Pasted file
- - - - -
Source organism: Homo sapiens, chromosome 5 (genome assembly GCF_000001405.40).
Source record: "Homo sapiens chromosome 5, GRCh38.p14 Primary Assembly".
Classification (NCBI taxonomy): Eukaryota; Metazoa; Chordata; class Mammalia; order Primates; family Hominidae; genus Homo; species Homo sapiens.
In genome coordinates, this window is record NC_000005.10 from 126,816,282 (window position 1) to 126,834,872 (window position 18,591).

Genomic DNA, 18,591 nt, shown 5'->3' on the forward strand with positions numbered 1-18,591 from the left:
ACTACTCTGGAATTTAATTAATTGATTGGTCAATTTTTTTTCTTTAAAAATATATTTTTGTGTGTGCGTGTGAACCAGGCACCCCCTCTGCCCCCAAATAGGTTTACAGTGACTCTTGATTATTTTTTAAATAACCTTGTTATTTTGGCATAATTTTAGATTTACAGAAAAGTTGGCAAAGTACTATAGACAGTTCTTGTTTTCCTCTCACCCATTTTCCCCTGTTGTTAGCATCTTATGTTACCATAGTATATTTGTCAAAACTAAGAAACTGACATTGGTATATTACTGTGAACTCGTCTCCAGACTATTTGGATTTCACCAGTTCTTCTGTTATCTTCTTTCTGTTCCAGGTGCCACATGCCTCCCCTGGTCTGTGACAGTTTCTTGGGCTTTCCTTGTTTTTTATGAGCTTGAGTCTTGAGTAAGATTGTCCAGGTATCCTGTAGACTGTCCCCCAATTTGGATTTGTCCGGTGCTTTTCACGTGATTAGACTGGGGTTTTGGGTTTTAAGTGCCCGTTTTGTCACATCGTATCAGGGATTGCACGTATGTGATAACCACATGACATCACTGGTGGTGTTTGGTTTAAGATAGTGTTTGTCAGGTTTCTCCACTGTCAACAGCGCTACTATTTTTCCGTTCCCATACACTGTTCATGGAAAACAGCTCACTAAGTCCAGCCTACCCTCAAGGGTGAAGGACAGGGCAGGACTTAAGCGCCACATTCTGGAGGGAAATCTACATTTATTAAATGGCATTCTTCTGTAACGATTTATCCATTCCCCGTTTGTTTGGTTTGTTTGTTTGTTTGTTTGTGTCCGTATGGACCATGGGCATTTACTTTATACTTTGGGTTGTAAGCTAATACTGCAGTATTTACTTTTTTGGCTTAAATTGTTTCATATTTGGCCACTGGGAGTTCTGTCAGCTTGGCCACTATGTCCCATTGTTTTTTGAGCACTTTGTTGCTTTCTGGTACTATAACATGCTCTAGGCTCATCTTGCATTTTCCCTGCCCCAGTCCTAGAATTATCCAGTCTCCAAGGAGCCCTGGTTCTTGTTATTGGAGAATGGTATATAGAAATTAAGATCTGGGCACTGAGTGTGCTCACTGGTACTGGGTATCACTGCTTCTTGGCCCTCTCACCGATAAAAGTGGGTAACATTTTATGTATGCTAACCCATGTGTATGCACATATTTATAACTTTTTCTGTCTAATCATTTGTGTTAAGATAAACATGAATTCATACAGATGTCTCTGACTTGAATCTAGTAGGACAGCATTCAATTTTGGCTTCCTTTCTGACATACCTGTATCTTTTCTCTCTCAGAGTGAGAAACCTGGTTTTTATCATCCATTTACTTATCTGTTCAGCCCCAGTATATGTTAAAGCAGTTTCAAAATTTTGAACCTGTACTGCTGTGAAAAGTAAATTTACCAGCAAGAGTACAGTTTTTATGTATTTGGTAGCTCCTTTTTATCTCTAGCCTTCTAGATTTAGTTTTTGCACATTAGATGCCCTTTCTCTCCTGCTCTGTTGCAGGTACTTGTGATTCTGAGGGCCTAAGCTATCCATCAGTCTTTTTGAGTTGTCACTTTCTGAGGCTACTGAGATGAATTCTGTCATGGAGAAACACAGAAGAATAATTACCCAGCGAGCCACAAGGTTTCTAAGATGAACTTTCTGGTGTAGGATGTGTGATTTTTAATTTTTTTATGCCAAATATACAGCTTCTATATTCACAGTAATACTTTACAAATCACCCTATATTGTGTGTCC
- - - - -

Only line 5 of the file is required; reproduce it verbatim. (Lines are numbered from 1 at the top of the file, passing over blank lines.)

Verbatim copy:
Genomic DNA, 18,591 nt, shown 5'->3' on the forward strand with positions numbered 1-18,591 from the left: